The word “Rājānaka” and the term “Rajanaka Yoga”

I use the word “Rajanaka” without Sanskrit diacritical marks in the title of this blogspot and everywhere else that I use it because it’s become something of an _English_ word, perhaps not well-known but as a proper noun and a “brand name.” So the word with diacritical marks, which is rājānaka, refers to its use in the history of the Sanskrit language while Rajanaka refers to the traditions that I learned from my teacher.

Rājānaka in Sanskrit is a nominal, a noun or adjective that is formed from the word rājā, the stem form is rājan, meaning “king” or “sovereign.” Like “rājan,” which is the stem form that must be declined according to its own paradigm, the stem can be declined as a masculine over feminine noun. The ending -aka is a kind of diminutive that is commonly used to make other forms of words, like the famous Madhyamaka school of Buddhist philosophy, meaning simply the “middle way-er,” the ones who follow the “middle way.” Rājānaka means more literally, “little sovereign” or to put it glibly, sweetly, le petit prince. In fact, it was used as a kind of epithet likely bestowed by patrons who fancied themselves sovereigns on their teachers, counselors, their gurus and learned advisers. In effect, it became a title— there are dozens of such comparable titles— for the learned spiritual and practical guides that instructed their students and patrons. The implication of the literal term was part of my teacher’s chosen usage. Instead of defining his yoga as one in which the yogi becomes a incontrovertible sovereign over the terms of existence, a compete king or queen, as it were, the term’s diminutive sense means that our description, like our goals, are far more modest. To be “Rajanaka” is to be only as sovereign as it is possible, sovereign to the limits of our abilities, to the boundaries of our imperfect humanity. It is a term used here that means to establish a contrast with the majority claims of yoga that involve any notion of “perfection” and its implications. There is no perfect knowledge insofar as knowledgeis always subject to experiment, revision, and reconsideration. There are no perfect beings, only beings that created with the possiblitliy of viability and recursion.  The principal terms in yoga traditions for enlightened beings, words like “Buddha,” “Siddha, “mukta,” these are all intended to describe a state or an individual who is liberated, in a final sense.  These are terms for the perfect being.  Rajanaka Yoga espouses no such attainment or ideal.  We are happy to educate and describe what traditions have taught.  Rajanaka Yoga has only an educational mission. There is no advocacy, no inculcation, no desire to persuade or convert.  We do have opinions and ideas, all of which are wholly compatible with the objectives secular humanist thinking and critical, empirical analysis and methodologies of learning.  In short, “Rājānaka” for us means the inquiry into the the modest, entirely human and humanist goals of life without a shard of dominance or control beyond what is possible and what meets standards of inclusion, decency, and good sense. We aren’t exactly princes or princesses, we are people who see yoga as inviting our possibilities and becoming responsible human beings who exalt in freedom and who seek inclusion of opinion and argument.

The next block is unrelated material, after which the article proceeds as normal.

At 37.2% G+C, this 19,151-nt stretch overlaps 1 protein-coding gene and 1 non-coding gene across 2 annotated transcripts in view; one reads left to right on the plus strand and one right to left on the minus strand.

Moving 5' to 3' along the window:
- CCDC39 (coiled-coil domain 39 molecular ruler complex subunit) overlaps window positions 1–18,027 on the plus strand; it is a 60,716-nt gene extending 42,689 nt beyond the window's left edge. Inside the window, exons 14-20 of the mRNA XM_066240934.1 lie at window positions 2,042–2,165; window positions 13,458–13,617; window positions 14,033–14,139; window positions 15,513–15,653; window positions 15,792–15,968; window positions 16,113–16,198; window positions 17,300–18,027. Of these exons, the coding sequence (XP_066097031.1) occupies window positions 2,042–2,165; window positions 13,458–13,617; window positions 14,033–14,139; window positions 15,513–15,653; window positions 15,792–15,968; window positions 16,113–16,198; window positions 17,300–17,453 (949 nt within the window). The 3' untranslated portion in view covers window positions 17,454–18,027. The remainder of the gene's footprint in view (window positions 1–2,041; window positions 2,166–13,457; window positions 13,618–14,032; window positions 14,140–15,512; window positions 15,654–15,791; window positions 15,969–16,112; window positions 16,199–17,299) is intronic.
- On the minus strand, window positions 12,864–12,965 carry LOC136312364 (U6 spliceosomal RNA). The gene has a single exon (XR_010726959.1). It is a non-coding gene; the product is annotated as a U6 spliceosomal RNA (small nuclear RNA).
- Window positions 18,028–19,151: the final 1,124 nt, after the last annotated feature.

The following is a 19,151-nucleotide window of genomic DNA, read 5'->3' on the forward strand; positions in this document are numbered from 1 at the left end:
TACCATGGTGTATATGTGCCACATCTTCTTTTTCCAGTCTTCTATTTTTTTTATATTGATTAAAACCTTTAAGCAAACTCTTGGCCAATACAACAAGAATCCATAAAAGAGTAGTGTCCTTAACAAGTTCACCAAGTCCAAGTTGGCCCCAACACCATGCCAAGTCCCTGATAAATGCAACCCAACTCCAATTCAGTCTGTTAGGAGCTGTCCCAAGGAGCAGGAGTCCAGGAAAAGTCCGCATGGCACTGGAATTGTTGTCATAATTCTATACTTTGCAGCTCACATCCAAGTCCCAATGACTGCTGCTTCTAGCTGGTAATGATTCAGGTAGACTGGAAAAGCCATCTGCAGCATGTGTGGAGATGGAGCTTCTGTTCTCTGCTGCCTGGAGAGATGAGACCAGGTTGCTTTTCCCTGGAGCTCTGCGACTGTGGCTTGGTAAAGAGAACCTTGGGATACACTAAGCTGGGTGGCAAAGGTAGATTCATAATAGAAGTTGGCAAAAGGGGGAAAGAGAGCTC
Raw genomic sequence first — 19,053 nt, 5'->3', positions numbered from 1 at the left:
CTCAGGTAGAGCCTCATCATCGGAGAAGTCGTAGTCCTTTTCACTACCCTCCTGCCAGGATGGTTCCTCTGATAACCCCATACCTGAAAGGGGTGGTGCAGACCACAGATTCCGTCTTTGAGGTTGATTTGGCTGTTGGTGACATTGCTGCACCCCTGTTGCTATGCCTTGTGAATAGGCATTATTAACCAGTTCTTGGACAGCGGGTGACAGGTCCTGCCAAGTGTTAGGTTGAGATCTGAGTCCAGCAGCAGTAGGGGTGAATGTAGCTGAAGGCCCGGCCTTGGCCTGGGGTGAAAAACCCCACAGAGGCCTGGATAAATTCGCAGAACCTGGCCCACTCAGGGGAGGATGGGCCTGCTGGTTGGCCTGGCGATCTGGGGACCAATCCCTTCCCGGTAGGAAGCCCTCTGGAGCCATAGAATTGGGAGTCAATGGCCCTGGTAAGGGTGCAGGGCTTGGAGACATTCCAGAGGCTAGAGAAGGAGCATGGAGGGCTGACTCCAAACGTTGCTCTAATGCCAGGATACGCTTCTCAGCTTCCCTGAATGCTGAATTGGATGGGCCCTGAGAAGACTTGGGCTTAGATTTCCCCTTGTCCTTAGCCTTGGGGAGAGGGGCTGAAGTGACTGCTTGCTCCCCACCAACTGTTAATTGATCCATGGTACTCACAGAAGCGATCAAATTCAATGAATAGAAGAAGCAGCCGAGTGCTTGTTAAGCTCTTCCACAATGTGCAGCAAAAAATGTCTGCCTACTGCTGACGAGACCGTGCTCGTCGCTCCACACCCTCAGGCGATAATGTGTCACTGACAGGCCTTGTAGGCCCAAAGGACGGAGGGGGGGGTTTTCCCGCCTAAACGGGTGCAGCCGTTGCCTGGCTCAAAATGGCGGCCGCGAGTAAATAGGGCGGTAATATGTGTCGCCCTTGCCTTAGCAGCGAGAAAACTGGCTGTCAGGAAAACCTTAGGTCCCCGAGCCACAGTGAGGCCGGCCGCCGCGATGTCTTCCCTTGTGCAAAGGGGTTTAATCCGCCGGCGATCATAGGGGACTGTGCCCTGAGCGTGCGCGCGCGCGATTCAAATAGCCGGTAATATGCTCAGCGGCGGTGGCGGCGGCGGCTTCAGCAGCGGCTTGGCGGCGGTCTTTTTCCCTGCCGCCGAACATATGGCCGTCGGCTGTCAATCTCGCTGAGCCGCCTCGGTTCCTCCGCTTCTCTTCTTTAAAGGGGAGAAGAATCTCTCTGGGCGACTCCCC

Rajanaka as a brand name began when I brought forward these conversations I had with my teacher that began in 1977. His use of the word “Rājānaka” began more actively to describe his worldview, his interpretations, and his ideas about 1983. We needed a simple term to describe our vision in contrast to other traditional schools of yoga. Rajanaka Yoga is heresy by nearly any measure or comparison with other yoga traditions. Just what Rajanaka Yoga teaches is, in part, contained in bits and pieces in this archive. See other posts for more about the definition of the Sanskrit “Rājānaka” and the way Rajanaka Yoga uses the term and develops its own interpretations. Rajanaka Yoga is trademarked so that we can keep the integrity of these teachings and designate it as a proper name describing the very specific collection of ideas and interpretations that have defined it.

What is Rajanaka Yoga about? That’s simple: Rajanaka is about how our learning about life is yoga and how we bring what we have learned about yoga into our lives.

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